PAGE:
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I dragged bags of groceries into our apartment’s tiny kitchen and placed items in the pantry and fridge, navigating around Leisel as she chopped up veggies. We talked about our days as I inwardly wondered what to make for dinner, when I noticed a strange haziness to my vision. My nose instinctively curled as a sharp smell struck my nose and I instantly placed the problem. I turned around to see smoke billowing out from the eye of the stove and ran to the front door to let in some air as I threw a word of warning to Leisel over my shoulder. She turned in surprise (she was only boiling water and as she says, she’s not that bad of a cook) and Helga jumped up from the couch as the fire alarm went off at its high pitch. As I fanned the door I leaned over to look into the kitchen. Helga stood in horror and I saw Leisels face lit up by an orange glow.

You would think after the fiery fiasco a couple weeks prior, we would have gotten some kind of fire safety plan in order, but that would be hoping too much of us. Everything went down roughly the same as it did before:

“What do we do??” I asked.
“Throw a towel over it!” Leisel cried.
“NO, that will just catch fire, too!” I screamed. But then I pointed at them and yelled, “NOT flour!! Flour is explosive!!”

So we all stood there, mildly panicked and mostly helpless, as the eye of the oven continued to burn and the fire alarm beeped at an ear splitting pitch. As I stood there waving the the front door in and out I felt the need to do something useful other than scream “no flour!!” So I ran outside and once more faced the red BREAK IN CASE OF EMERGENCY on the glass protecting the fire extinguisher. Again, I’d learned nothing after the last fire drill, so I once more flailed my arms, flung aside the worthless metal bar hanging from the case,* and felt the need to revaluate the degree of seriousness in 2601 before slamming my fist through glass. So I ran back to the apartment and peeked inside. I couldn’t see the fire from my vantage point, but I could see the glow of it on Leisel’s face and assumed the fire was getting larger. My worst case scenario imagination (always fine tuned) feared the flame would get high enough to hit the cabinets and then spread out to do damage who knows where else.

While I stood there watching all the chaos inside, an image of a guest speaker back in college sprung to my mind. He was an insurance agent, and he was telling us how we face financial ruin if we burn down an apartment building because we’re responsible for the damage of everyone’s belongings. The moral of his story: Buy renter’s insurance. Preferably from him. I’d left that lecture room all those years ago impressed by the doomsday picture he’d painted but went on with my life with nary a care in the world. But now, back in the present, I stood at the doorway and realized that after what felt like an eternity no one had managed to put out the fire in the kitchen.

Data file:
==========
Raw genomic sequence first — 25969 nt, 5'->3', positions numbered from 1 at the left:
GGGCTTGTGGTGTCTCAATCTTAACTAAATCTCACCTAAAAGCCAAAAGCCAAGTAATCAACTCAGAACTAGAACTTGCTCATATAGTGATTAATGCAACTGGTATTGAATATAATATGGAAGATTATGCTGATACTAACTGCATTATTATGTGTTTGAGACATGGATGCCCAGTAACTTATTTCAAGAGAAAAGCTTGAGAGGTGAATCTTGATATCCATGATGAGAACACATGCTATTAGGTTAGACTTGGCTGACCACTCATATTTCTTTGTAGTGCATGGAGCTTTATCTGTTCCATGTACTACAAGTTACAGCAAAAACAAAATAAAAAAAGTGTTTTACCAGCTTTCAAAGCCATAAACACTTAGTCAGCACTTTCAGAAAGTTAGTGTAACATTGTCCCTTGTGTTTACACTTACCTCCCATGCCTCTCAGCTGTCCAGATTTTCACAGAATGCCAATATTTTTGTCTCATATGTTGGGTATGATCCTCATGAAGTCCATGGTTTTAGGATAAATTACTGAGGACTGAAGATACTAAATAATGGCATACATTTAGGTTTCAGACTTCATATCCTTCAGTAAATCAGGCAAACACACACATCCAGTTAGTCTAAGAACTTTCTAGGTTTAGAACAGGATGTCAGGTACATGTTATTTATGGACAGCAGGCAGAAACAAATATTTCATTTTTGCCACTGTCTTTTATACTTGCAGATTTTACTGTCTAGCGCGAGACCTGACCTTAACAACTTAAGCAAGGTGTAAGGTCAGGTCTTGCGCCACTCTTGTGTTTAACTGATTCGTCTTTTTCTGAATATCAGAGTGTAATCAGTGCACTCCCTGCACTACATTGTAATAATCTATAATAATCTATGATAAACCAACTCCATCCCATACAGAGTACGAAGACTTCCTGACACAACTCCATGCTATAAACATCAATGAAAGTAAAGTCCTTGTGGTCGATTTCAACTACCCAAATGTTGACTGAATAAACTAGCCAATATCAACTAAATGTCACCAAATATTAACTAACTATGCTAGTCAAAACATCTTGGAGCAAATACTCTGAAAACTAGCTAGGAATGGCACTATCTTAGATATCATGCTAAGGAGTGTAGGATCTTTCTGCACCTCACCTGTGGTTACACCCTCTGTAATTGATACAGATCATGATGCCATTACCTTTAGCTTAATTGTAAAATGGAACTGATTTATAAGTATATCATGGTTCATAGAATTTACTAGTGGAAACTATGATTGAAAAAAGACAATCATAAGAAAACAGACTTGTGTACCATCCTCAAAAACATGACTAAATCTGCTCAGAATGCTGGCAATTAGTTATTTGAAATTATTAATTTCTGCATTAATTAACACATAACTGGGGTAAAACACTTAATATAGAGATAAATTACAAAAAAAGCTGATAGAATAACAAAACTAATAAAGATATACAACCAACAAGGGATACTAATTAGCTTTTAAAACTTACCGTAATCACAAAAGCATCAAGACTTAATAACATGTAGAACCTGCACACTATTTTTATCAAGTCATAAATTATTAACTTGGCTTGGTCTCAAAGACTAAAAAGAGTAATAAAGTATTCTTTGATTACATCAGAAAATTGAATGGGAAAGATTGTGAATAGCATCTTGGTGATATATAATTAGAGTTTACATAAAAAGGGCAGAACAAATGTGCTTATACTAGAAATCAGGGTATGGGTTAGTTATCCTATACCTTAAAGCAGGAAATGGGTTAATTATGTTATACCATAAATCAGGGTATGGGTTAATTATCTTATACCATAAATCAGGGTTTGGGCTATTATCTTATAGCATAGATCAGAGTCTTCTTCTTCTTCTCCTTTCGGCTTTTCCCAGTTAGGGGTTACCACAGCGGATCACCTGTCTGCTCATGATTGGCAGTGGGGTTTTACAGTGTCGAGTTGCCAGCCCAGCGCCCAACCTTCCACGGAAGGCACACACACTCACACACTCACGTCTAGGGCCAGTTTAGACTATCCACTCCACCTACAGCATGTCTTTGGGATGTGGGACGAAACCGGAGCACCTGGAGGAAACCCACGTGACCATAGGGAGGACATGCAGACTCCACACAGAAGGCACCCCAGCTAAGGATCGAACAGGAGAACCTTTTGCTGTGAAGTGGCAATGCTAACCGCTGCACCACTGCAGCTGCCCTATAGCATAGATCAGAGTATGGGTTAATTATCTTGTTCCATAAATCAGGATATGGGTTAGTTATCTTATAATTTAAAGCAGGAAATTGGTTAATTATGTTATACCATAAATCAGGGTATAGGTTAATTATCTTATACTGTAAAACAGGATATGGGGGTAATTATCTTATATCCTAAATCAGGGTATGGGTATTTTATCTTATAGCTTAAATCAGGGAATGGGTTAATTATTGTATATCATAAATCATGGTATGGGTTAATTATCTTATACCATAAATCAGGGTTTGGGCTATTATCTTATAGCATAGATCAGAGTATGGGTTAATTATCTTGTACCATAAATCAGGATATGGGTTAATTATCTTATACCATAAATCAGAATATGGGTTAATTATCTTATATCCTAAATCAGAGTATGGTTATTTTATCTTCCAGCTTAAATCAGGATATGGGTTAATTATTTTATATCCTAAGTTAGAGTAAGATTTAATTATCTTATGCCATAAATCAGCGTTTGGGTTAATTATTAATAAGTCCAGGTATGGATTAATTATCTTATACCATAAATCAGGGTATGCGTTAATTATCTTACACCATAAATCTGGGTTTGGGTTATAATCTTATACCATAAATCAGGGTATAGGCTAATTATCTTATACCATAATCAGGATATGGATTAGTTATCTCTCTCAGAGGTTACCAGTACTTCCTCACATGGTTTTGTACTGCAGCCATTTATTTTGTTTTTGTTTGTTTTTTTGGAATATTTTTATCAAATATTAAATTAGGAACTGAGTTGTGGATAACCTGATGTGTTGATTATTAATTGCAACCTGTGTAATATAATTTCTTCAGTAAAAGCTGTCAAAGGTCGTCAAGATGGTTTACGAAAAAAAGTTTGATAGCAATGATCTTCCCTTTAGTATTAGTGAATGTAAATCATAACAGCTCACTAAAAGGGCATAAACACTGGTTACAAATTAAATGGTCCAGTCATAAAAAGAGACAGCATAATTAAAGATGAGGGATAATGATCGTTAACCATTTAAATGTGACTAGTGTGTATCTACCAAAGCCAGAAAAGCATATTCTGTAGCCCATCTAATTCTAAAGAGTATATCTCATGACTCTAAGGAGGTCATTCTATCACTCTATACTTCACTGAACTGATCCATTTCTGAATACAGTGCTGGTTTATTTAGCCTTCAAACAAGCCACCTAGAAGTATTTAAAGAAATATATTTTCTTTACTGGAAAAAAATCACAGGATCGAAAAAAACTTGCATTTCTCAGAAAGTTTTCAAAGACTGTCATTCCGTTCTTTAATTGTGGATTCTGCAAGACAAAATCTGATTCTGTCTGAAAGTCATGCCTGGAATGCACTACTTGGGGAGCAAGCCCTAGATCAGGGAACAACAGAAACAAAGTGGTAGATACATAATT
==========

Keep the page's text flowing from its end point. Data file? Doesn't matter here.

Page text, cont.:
“I DON’T HAVE RENTER’S INSURANCE!” I yelled and I grabbed one of Leisel’s hefty interior design books off the coffee table (finally! it’s about to be useful!) and ran back to the fire extinguisher. I took the corner of the book and rammed it into the plate glass. It bounced off with a dull thud and I stared at the case incredulously. What kind of glass is this??!! Who are you protecting your precious fire extinguisher from?? I looked over my shoulder for a second to see if one of my roommates was going to run out and tell me everything was okay, but this time no one seemed to be coming.  I heaved the book up again, let out a war cry (it might have been a panicked girly scream, but work with me) and slammed the book into the pane once again. This time I heard the pop and shatter of glass and I watched as the shards rained down around me. Success! I grabbed the extinguisher in one hand and Leisel’s fancy design book in the other and ran to my apartment. As I nudged through the door I looked down at the fire extinguisher–which was alarmingly heavy, by the way– pins and tags and twisty ties needed to be pulled off and broken before I could even get to the part where I put out a fire. Who makes these things?! I screamed inside my head. This is entirely too complicated for an In Case of Emergency tool!!! But just then Leisel ran up to me. “It’s out! Everything is fine.” She pointed to the big red can in my hand. “We don’t need it.”

You’ve got to be kidding me.

I looked down at my fire extinguisher, relieved to not have to use it, but fully realizing what I’d just done (in an ‘oh crap, I just needlessly broke through a pane of glass and left a mess’ kind of way). Leisel and I walked back to the case and looked at all the glass scattered around our feet. She nudged a shard with her foot and said, “Well. I didn’t know you had that in you. Good to know.”

Also good to know (copied and pasted from our fine friends at USFA):

  • If a small grease fire starts in a pan, smother the flames by carefully sliding the lid over the pan (make sure you are wearing the oven mitt). Turn off the burner. Do not move the pan. Leave the lid on until the pan is completely cool.
  • In case of an oven fire, turn off the heat and keep the door closed to prevent flames from burning you or your clothing. The flame will suffocate.
  • If you have a fire in your microwave oven, turn it off immediately and keep the door closed until the fire is out.
  • A large amount of baking soda can also be used to extinguish a grease fire. Never put water on a grease fire.

Oh, and I bought renter’s insurance.

* Although I still hadn’t figured it out, that chink of metal hanging from the fire extinguisher case is still how you’re supposed to break the plate of glass. Handy! Good to know!

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